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Tuesday, August 12, 2008

(Not) Back to School

School began this week in our southern Indiana town, the yellow bus rolling down our street at 7:45, the kids pulling their wobbly wheeled packs down the alley.

Dragonstar and I wave at the bus, and continue with our summer. We're not smug (really, we're not) but we truly do love not going back to school.


About a month ago we met some other local unschoolers, which was a godsend for us. For the ten or so years we’ve lived in this area, we’ve known only one other unschooling family, though we know lots of homeschoolers. Now we have the makings of a tribe of our own, a small group of honest-to-goodness radical unschoolers who live as if school doesn’t exist. We don’t use curricula. We don’t follow grades. We don’t break the world down into subjects for study. We don’t want a broken world; we want a whole one, a holy one: intact, interconnected, complex, mysterious, miraculous.


For many years Dragonstar and I have sought communion with unschoolers online, via email lists and web forums. Last year we went to the Live & Learn Conference in North Carolina, the largest gathering of unschoolers and prospective unschoolers in the country. We’re going again this year, in less than a month, and we’re looking forward to being among so many like-minded people once again.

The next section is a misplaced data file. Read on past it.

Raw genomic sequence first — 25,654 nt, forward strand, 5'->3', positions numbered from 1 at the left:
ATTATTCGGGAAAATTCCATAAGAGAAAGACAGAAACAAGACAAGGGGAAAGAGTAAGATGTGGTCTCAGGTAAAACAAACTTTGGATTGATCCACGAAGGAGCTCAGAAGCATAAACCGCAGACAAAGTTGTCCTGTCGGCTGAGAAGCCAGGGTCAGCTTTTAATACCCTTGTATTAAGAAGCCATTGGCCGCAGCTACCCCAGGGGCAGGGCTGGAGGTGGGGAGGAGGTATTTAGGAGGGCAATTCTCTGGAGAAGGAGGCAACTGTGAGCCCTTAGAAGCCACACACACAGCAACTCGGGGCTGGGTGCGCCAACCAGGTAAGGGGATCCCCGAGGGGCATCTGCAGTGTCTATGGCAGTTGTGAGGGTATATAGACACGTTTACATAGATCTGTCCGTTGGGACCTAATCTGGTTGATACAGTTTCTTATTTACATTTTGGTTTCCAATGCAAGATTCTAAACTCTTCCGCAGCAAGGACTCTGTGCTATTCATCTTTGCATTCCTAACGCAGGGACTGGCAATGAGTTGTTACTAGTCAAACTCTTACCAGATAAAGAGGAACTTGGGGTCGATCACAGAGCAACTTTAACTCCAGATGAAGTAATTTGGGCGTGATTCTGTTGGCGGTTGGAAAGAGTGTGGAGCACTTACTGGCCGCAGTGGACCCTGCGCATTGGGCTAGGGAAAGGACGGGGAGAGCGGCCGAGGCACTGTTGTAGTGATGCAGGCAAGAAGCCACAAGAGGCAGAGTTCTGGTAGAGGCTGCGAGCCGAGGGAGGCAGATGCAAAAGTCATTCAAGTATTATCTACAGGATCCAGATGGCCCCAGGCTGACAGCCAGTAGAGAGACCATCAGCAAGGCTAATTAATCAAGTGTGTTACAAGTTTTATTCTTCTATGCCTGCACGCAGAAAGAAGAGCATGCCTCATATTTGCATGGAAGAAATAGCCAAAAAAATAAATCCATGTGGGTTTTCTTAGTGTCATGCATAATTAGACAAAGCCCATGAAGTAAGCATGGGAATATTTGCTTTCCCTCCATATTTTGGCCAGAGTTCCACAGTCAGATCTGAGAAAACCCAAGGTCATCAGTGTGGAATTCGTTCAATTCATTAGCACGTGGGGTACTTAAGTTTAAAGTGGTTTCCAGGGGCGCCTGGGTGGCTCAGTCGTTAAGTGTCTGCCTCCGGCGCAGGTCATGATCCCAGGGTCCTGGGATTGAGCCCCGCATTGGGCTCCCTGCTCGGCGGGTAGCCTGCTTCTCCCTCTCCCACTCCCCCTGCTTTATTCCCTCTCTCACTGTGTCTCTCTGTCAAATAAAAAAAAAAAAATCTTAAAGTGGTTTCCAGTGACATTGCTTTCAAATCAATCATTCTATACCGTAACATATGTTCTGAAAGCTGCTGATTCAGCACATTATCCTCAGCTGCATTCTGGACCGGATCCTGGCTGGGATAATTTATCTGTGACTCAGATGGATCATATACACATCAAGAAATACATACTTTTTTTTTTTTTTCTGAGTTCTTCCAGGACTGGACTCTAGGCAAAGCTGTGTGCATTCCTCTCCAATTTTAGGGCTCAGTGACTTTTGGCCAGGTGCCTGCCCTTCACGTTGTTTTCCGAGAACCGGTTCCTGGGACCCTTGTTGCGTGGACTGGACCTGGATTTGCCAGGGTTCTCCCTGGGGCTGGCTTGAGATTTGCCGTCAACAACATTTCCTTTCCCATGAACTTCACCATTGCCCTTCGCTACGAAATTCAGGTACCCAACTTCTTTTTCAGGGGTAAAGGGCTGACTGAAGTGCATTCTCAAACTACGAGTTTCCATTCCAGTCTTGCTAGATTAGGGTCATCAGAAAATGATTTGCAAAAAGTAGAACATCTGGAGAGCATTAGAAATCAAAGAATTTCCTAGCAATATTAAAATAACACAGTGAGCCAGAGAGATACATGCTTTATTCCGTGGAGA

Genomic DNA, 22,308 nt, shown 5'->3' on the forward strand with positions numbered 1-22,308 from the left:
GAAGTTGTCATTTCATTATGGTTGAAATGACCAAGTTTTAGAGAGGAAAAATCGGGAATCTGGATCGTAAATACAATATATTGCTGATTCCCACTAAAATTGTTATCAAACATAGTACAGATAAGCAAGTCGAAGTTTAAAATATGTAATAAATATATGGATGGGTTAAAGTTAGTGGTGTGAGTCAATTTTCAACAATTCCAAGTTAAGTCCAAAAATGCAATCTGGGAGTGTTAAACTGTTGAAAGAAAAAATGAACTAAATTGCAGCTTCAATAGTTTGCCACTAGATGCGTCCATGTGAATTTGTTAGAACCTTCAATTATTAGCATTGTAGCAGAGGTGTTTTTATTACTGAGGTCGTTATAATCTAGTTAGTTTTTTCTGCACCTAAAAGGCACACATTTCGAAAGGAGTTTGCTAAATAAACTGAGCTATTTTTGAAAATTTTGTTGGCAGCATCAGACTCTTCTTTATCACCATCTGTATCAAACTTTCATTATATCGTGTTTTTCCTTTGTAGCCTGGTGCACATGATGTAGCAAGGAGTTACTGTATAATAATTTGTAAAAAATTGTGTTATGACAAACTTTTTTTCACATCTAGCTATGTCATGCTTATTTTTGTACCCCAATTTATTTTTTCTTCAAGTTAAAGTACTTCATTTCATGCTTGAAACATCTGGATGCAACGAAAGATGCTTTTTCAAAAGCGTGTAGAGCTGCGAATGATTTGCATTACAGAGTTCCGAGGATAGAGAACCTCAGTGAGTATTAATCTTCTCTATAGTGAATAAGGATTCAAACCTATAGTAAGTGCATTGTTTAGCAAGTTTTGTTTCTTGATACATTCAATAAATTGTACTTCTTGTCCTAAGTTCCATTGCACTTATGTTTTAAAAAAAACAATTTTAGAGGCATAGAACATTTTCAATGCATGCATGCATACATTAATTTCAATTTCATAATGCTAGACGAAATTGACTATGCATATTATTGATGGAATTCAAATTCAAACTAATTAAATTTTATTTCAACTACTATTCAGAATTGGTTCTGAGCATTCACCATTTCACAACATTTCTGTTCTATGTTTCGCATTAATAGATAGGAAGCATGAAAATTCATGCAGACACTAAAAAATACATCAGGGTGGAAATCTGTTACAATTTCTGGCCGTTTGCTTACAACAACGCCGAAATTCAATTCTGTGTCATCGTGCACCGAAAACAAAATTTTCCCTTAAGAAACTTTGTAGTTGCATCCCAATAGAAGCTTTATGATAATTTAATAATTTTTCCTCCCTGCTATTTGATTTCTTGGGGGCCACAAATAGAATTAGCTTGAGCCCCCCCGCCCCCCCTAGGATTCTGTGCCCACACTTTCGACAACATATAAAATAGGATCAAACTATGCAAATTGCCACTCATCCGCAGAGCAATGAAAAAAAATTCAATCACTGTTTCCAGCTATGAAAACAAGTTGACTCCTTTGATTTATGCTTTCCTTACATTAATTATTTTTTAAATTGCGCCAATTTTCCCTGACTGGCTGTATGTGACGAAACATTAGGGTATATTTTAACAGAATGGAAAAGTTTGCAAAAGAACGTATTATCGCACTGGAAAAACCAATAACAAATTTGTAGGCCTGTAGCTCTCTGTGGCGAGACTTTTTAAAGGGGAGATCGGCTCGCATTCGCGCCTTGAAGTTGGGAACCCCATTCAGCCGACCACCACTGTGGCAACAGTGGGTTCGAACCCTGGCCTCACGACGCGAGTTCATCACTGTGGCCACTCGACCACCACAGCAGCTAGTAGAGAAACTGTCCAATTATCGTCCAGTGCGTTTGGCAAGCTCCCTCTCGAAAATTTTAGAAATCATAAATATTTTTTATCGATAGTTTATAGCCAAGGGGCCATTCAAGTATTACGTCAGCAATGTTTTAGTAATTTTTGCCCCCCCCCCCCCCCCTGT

But here at home, finding others like us has been a lean search. And that takes a toll. When you don’t see much of yourself reflected in the world, it’s easy to pick up doubt, to question your path, to second-guess your decisions. And every year, as we see the first yellow school bus roll by, I do question, and I do second-guess.


But I no longer doubt.


Unschooling is a lot like faith – any faith, religious, metaphysical, political. (And if you don’t think politics is based on faith and a belief in things unseen, you probably haven’t thought much about politics, let alone about faith.) If we never probe our beliefs, if we never look deeper into the what and why and how come and who says, our convictions will be thin and brittle, dogmatic, received wisdom at best. Our faith – not to mention our lives – will not be our own. We will not grow. We will not thrive. It isn’t a betrayal of faith to question it; it’s essential.


Dragonstar and I have been unschoolers for many years, and we think differently today than we did a year ago, five years ago, ten. Don’t you? And while we answer criticism and queries about our lives with confidence born of experience, we can’t be afraid to reconsider our path from time to time, to check in with our hearts and hold some open space for new and different choices to emerge. Very little in life is ever really decided “once and for all.” Few truths are whole truths. The world is still big, and we know a lot less than we think we do.


We’re always learning. And we love not going back to school.

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